"Make no mistake, Caddyshack it ain't. But if you want to see an unusual recreation of golf in the 1870s, Tommy's Honour is worth it. Who knows what the real family dynamic was between Old and Young Tom Morris, but it's neat to see Jason Connery's depiction of the Morris clan. And when was the last time you saw Willie and Mungo Park in a movie? Bet it's been a while for that. This is probably not a movie for a non-golfer. But if you're a golfer—or a golf fan—go see it."

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Reader Comments (7)

I am glad I saw the movie. There are worse ways to spend two hours. That being said, I think it apt that this thread is juxtaposed with another "golf is dying" thread, for as much as we denizens of this niche wish otherwise, golf doesn't lend itself to either big business or good movies. Let's be honest here: the movie was not unenjoyable, but when talking about a movie that was made for a certain ready-made fan base, this was closer to "The Hobbit" than "The Lord of the Rings". We are all glad that it was made, and will enjoy it for the brief time it is encountered, but really, there is little reason to carry this movie forward with us through life, particularly as it exists alongside a far, far superior book.

I appreciate Michael and Neil's thoughts, but would point out that giving points for it being the most realistic portrayal of golf in a movie is more of a comment on the portrayal of golf in all movies than it is on the portrayal of golf in THIS movie.

Would love for this thread to turn into one of reviews and discussion of the movie rather than a schoolyard fight. I will begin holding my breath..........now.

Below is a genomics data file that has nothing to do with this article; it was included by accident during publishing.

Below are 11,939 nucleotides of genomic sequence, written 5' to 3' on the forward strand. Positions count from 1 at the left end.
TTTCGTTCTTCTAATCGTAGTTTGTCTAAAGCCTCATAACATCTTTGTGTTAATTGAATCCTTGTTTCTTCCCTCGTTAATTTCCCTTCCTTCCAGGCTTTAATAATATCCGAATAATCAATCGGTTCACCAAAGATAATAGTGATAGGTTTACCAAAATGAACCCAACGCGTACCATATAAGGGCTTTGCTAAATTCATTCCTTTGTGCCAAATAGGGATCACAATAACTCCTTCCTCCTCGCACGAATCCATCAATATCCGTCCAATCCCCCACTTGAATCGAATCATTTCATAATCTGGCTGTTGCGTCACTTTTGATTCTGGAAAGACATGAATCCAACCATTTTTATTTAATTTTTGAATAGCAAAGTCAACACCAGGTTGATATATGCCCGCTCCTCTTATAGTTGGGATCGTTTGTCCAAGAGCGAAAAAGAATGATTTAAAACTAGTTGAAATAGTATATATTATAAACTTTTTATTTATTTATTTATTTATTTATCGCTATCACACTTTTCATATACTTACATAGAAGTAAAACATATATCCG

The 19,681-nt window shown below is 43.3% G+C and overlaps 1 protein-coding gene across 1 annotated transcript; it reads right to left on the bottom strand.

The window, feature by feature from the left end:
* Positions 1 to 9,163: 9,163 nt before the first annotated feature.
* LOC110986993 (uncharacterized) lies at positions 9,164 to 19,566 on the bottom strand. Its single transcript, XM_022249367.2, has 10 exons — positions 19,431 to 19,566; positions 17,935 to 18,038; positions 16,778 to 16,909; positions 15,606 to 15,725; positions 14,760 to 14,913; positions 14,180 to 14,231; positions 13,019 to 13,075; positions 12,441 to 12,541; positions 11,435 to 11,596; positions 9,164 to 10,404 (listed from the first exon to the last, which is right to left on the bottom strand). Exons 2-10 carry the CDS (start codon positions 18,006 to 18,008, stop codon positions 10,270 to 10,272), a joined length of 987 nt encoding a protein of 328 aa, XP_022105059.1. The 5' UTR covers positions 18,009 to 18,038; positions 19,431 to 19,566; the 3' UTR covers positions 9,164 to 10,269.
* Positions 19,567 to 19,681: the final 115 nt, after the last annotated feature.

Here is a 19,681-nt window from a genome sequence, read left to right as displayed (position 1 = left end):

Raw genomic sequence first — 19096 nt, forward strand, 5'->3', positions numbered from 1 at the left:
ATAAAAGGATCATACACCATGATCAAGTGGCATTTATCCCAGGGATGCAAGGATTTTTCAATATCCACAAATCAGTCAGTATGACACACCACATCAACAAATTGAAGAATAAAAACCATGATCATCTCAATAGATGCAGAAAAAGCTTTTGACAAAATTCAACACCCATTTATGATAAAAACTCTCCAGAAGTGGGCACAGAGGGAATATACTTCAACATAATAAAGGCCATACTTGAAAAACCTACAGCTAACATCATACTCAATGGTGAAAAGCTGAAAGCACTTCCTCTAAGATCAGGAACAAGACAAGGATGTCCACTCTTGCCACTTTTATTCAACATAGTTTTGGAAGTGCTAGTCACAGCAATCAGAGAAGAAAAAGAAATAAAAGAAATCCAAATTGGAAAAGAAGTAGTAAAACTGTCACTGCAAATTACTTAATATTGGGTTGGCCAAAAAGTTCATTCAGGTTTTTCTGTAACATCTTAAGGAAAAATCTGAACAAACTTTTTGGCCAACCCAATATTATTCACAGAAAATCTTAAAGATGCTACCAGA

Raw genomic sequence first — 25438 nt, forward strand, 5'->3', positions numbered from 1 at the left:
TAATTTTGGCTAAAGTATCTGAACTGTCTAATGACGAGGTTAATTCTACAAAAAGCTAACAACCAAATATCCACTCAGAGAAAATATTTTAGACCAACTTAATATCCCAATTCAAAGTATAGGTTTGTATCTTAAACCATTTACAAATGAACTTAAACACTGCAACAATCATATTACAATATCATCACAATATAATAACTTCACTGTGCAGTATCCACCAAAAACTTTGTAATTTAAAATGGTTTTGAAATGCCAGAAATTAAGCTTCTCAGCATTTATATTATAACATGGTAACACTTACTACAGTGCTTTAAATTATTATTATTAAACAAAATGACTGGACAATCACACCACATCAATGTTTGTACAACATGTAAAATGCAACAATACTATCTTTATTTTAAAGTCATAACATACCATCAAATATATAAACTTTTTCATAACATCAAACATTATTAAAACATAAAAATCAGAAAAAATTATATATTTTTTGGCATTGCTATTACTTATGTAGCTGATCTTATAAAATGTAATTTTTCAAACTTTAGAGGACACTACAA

04.20.2017 | Unregistered CommenterTremendous Slouch
Maybe at some point, TS. When convenient. Prefer reading this sort of history since every director knows what's best for u$. No fighting during recess for sure. Opinions should always be welcomed without being attacked for them. The political divide culture has gained ground everywhere.
04.20.2017 | Unregistered CommenterD. maculata
What Tommy’s Honour book or film does not show is the quality of the Golfers (lead by the Professionals) and more so the imagination of those early designers from Allan Robertson’s time circa 1840’s through to the 1900’s.

On the golf front one just needs to look at Young Tommy and his score, one of the most remarkable scores of the 19the Century occurred on the 1st Hole of the 1870 Open at Prestwick – A Hole that no longer exists but the Tee is marked in the car park and travels for 578 yards to what is today the 16th Green. Young Tommy using a gutty ball and Hickory to down the Hole in 3, those who know the equipment of the day and the Prestwick course will understand the real quality of that score.